Stefa could speak of nothing but Feiga's baby to Korczak, although he didn't share her attachment to Feiga-who openly voiced her resentment that Stefa did not get enough credit for the success of the Orphans Home. While she waited for her visa, Stefa often volunteered to babysit for Romcia, the daughter of two bursa members, Roza and Jozef Sztok- man. Born the same month as Feiga's son, Romcia lived with her parents in the garret room that had once been Korczak's study. Her mother, Roza, who had been raised in the orphanage, was in charge of the kitchen. When Romcia was born, the apprentices had called out to each other:
    "We have a baby!" Korczak was fascinated with the child and always took time to play with her on the days he spent at the home. He and Stefa found themselves comparing notes like doting grandparents whenever they got together on what they knew was a most unlikely project. "Don't burst out laughing, but I am teaching the Doctor Hebrew," Stefa reported to Feiga. "I write words out as they sound in Polish, he repeats the sound and jots them down phonetically by his own method."

    In March of1938, when she was losing hope that it would ever come through, Stefa received her certificate ofimmigration to Palestine. It was, she said, the highest Jewish award she had ever been given. She immediately wrote to ask Feiga if she should mark her linens, and how. She couldn't study Hebrew because her head was "spinning" with too many things. And Feiga "shouldn't be mad"-she hadn't requested a room of her own, but just a corner in someone else's place.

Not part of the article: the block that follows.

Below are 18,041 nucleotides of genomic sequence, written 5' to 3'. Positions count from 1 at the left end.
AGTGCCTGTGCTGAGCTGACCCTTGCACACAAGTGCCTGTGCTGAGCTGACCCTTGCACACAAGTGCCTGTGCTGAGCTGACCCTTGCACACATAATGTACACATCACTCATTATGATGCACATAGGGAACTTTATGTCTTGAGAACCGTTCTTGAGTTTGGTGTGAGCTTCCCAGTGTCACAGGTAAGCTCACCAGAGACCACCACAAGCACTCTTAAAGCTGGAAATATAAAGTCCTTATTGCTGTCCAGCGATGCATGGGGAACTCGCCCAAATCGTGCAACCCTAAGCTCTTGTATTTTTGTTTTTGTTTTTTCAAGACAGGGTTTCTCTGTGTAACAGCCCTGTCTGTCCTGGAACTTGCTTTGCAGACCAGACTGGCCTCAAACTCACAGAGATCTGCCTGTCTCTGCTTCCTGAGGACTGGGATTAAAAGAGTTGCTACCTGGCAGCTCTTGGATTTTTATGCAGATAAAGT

Still, once she had the certificate, Stefa felt uneasy. "It's so difficult to leave the Doctor here," she told Feiga. She was trying to convince him to follow her. "If he had a different character, he could get a plot of land in a moshav from the Jewish National Fund, because he recently became a deputy member. But now he is depressed again and indiffer- ent."

    The imminence of Stefa's departure probably had something to do with Korczak's depression. He warned her that she wasn't used to the relentless heat in Palestine, that at fifty-two she might be too old for such hardships. Stefa's resolution to emigrate faltered. She wrote Feiga: "I am not like your old ladies who come to the land of Israel to die, but I can't help worrying how the weather and other conditions there will affect me."

    Conflicted though she might be, Stefa pulled everything together and arranged for her departure. She quit her post at CENTOS, promised to write all her children at the Orphans Home and agreed to send articles about her life in Palestine to the Little Review, where she had worked briefly as an editor with Newerly after Korczak resigned. It was especially difficult for her to part with little Romcia, but she had Feiga's infant son waiting for her. The actual moment of departure was what she dreaded most. "I am afraid of goodbyes and embarrassed at the welcomes that await me," she admitted to Feiga.

    Stefa was gone, and still Korczak remained in Warsaw. The political situation might be bleak, but Korczak held on to his belief in the liberal stratum of Polish society as the true face of Poland. His faith was sustained by the many Poles who still esteemed him and abhorred anti-Semitism. Close friends at the radio station had been able to negotiate some air time for him if he wanted to do another Old Doctor series. At first he hesitated, for fear "things might end harshly again," but finally he allowed himself to be persuaded. He chose loneliness as the theme of his first three radio talks: "The Loneliness ofthe Child," "The Loneliness ofYouth,& and "The Loneliness of the Old Man."